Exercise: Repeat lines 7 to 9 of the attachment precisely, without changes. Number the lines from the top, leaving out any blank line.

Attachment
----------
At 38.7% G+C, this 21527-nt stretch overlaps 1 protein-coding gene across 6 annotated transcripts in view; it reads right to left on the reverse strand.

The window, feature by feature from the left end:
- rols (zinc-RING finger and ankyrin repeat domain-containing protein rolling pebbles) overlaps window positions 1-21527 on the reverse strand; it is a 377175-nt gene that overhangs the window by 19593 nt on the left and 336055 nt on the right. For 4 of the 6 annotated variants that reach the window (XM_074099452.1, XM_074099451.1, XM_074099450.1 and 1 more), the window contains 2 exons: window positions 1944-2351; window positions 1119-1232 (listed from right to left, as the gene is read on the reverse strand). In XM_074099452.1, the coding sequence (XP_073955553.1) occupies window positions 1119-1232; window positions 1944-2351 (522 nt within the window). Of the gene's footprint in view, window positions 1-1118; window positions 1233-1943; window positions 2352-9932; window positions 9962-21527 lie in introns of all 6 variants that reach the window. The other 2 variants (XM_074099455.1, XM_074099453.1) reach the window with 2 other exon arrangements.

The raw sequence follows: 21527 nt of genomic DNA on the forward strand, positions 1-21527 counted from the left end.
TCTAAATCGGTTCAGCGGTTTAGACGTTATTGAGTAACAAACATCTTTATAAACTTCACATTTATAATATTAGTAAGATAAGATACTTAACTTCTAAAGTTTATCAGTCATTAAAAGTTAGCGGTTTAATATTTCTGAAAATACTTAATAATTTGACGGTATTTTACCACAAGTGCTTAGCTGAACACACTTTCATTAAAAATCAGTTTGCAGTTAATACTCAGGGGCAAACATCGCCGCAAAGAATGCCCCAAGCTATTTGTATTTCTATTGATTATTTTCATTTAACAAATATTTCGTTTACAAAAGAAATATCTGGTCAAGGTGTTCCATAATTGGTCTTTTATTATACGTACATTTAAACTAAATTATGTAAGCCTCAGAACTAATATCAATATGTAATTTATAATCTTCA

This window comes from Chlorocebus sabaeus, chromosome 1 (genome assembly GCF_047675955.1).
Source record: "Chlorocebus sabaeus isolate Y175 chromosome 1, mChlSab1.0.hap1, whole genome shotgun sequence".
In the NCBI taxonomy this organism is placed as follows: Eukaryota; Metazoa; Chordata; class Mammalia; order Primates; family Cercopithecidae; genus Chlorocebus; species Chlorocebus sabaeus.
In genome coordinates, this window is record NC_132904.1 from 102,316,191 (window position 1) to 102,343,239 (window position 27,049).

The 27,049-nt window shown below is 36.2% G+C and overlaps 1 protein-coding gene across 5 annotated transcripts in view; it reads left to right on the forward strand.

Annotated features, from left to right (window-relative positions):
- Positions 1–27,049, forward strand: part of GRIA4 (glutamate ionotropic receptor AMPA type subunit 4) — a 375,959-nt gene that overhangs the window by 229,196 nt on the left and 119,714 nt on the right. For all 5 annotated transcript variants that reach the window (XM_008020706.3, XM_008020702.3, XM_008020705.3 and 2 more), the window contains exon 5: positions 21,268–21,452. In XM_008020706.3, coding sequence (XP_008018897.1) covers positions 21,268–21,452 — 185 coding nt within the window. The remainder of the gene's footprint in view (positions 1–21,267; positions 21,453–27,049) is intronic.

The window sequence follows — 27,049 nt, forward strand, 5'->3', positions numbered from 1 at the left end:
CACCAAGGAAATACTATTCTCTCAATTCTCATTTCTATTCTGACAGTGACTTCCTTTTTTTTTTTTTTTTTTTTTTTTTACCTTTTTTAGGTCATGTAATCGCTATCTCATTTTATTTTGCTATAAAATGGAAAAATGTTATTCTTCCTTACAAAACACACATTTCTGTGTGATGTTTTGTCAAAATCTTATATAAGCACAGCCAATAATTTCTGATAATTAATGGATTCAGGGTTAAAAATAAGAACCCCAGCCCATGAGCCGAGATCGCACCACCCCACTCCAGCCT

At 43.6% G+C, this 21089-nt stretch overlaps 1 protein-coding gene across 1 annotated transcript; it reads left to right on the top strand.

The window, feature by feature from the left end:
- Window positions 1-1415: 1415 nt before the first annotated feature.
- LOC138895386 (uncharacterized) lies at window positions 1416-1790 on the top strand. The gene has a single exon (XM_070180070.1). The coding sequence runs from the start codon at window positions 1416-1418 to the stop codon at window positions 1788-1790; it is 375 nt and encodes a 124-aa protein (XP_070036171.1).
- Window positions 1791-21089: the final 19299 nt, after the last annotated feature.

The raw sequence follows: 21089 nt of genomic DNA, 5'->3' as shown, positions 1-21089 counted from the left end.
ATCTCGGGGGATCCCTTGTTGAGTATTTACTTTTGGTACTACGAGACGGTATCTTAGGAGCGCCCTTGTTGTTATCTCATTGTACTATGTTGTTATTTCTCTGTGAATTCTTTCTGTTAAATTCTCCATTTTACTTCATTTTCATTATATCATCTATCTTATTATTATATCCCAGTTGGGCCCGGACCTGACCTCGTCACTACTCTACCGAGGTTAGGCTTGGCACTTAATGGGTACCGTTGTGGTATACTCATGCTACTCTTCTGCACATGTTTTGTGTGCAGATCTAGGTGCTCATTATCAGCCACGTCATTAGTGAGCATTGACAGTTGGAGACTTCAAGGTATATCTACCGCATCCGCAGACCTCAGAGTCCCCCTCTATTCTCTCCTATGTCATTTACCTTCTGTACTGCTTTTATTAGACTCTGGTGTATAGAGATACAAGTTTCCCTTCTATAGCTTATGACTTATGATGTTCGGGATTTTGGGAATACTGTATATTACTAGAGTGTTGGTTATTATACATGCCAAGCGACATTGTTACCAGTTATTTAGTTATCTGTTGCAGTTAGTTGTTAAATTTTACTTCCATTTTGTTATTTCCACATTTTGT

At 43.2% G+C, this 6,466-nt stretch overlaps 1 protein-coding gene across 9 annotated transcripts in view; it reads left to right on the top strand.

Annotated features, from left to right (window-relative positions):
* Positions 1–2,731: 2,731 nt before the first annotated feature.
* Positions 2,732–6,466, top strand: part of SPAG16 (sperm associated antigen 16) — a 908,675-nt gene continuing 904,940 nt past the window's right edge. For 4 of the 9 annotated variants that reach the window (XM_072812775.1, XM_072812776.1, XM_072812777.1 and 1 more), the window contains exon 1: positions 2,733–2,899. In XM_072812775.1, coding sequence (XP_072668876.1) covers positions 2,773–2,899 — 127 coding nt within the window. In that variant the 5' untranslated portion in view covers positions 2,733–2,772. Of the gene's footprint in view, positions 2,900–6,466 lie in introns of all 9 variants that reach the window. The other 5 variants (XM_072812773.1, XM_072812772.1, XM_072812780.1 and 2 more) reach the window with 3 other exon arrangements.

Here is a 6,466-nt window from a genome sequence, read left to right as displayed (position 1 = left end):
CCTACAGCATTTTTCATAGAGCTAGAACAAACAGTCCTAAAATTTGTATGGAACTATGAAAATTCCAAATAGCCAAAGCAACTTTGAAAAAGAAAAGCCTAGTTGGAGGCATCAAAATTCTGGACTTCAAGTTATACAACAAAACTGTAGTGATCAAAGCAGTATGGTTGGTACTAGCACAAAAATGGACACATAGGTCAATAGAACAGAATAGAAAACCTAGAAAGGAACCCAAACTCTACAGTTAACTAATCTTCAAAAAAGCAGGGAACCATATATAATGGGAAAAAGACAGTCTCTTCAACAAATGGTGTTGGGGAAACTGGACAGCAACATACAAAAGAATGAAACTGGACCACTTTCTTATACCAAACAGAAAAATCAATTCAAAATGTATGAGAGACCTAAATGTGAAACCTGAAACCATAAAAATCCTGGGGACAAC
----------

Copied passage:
Source record: "Chlorocebus sabaeus isolate Y175 chromosome 1, mChlSab1.0.hap1, whole genome shotgun sequence".
In the NCBI taxonomy this organism is placed as follows: Eukaryota; Metazoa; Chordata; class Mammalia; order Primates; family Cercopithecidae; genus Chlorocebus; species Chlorocebus sabaeus.
In genome coordinates, this window is record NC_132904.1 from 102,316,191 (window position 1) to 102,343,239 (window position 27,049).